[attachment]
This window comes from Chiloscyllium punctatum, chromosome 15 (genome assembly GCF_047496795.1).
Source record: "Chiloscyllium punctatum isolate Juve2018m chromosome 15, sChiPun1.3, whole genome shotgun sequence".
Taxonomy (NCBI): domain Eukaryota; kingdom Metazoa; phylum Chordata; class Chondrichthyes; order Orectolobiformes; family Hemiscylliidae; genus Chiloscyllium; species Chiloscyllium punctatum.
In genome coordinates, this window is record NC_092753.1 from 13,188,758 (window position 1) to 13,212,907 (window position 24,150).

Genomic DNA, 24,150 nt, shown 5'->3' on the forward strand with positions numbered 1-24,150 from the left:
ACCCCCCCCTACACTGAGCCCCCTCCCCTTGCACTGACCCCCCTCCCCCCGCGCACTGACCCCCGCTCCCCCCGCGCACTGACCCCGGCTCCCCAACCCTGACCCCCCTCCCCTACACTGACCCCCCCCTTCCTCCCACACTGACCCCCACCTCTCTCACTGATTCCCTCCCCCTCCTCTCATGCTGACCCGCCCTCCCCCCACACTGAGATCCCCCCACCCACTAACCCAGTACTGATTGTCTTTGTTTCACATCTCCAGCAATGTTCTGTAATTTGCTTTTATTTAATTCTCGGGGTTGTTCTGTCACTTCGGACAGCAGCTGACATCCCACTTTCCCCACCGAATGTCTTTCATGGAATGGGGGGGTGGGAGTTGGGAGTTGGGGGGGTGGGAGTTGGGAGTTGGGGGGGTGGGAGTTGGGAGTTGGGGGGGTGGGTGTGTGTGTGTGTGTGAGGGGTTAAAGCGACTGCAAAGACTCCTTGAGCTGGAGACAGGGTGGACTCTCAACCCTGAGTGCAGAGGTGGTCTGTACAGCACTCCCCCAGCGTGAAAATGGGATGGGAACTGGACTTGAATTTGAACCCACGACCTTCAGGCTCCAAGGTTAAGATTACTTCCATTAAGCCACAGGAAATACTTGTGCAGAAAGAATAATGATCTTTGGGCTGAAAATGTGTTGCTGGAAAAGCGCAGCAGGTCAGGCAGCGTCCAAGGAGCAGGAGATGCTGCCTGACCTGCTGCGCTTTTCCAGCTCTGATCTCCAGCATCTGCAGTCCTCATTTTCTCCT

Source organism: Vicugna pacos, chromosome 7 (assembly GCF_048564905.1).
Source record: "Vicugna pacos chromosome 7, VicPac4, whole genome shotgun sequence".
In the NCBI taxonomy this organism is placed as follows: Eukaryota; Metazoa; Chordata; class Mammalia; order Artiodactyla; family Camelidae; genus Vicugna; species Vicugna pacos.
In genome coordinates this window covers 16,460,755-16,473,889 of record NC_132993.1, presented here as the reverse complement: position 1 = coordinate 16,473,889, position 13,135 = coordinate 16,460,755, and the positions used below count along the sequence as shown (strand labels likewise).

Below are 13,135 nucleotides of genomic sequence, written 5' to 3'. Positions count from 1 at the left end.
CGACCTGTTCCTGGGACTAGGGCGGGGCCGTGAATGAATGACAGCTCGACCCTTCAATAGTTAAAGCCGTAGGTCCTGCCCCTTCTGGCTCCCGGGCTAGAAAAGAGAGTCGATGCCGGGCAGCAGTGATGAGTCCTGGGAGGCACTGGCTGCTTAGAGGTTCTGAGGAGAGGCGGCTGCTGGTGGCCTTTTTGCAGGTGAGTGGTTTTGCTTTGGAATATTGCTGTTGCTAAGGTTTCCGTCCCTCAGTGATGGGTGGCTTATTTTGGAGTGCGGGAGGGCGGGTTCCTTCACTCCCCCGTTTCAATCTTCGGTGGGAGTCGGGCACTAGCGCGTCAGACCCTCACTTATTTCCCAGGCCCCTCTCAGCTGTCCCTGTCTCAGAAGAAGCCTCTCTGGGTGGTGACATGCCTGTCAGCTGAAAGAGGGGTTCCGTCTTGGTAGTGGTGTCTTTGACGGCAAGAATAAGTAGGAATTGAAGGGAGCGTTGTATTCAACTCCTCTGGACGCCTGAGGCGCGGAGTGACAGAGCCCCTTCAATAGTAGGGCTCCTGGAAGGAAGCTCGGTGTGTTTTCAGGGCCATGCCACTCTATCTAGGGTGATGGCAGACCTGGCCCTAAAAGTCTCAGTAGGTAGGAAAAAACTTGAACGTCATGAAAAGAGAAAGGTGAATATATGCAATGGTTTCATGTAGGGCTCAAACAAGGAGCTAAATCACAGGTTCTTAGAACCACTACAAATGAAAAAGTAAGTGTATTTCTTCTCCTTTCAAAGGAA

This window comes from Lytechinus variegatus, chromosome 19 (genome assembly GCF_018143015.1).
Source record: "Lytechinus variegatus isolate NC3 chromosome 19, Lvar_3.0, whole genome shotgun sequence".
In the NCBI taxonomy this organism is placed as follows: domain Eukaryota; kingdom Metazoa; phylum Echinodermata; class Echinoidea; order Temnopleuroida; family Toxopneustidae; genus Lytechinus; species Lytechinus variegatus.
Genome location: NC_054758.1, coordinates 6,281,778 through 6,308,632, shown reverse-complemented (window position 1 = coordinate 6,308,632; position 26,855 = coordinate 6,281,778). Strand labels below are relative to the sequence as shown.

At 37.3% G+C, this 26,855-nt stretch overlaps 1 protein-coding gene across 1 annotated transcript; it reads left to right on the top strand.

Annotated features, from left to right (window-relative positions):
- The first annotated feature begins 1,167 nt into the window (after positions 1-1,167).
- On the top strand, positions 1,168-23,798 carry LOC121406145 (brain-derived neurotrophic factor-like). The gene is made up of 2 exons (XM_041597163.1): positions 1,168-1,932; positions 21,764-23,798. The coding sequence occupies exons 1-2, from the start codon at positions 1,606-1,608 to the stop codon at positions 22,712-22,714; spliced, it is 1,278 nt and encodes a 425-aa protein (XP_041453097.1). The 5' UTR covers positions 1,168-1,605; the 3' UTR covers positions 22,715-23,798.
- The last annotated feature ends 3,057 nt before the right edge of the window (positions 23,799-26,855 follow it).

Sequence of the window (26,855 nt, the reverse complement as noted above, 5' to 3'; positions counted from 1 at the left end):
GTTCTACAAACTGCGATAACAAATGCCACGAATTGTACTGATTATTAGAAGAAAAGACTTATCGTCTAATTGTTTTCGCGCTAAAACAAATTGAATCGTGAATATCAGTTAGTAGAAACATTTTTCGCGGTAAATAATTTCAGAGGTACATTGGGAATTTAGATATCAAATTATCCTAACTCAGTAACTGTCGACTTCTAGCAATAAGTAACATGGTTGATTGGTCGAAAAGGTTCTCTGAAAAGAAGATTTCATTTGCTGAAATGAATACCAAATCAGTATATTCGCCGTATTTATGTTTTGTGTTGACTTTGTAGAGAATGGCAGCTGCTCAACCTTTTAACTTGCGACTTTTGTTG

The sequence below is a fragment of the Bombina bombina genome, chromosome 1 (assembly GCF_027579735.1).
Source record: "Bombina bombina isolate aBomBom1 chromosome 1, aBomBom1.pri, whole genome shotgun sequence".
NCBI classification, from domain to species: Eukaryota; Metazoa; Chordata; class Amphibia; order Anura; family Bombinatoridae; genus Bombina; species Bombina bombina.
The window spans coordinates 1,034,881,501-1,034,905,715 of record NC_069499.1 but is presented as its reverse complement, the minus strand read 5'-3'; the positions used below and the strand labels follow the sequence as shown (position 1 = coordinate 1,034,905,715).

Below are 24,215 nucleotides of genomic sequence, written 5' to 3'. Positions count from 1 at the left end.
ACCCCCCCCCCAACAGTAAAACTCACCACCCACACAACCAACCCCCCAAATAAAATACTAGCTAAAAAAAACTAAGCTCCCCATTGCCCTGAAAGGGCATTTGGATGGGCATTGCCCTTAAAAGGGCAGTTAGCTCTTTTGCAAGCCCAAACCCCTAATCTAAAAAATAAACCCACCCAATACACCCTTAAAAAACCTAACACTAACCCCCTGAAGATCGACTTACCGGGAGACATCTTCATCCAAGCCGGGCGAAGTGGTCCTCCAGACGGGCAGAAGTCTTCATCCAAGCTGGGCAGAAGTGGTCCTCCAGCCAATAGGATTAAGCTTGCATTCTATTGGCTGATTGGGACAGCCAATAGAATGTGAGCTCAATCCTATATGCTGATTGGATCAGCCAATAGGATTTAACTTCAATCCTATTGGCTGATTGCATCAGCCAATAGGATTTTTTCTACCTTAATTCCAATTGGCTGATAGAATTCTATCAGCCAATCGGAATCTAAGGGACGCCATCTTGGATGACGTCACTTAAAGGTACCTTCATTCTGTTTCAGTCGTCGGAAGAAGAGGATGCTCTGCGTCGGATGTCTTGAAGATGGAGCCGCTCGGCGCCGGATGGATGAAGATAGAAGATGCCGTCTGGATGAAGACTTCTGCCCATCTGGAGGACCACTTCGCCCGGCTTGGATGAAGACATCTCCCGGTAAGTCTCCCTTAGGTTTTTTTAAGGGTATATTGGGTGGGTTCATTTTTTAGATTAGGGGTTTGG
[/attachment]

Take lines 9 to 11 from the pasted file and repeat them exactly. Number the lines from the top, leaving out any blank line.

In the NCBI taxonomy this organism is placed as follows: Eukaryota; Metazoa; Chordata; class Mammalia; order Artiodactyla; family Camelidae; genus Vicugna; species Vicugna pacos.
In genome coordinates this window covers 16,460,755-16,473,889 of record NC_132993.1, presented here as the reverse complement: position 1 = coordinate 16,473,889, position 13,135 = coordinate 16,460,755, and the positions used below count along the sequence as shown (strand labels likewise).

Below are 13,135 nucleotides of genomic sequence, written 5' to 3'. Positions count from 1 at the left end.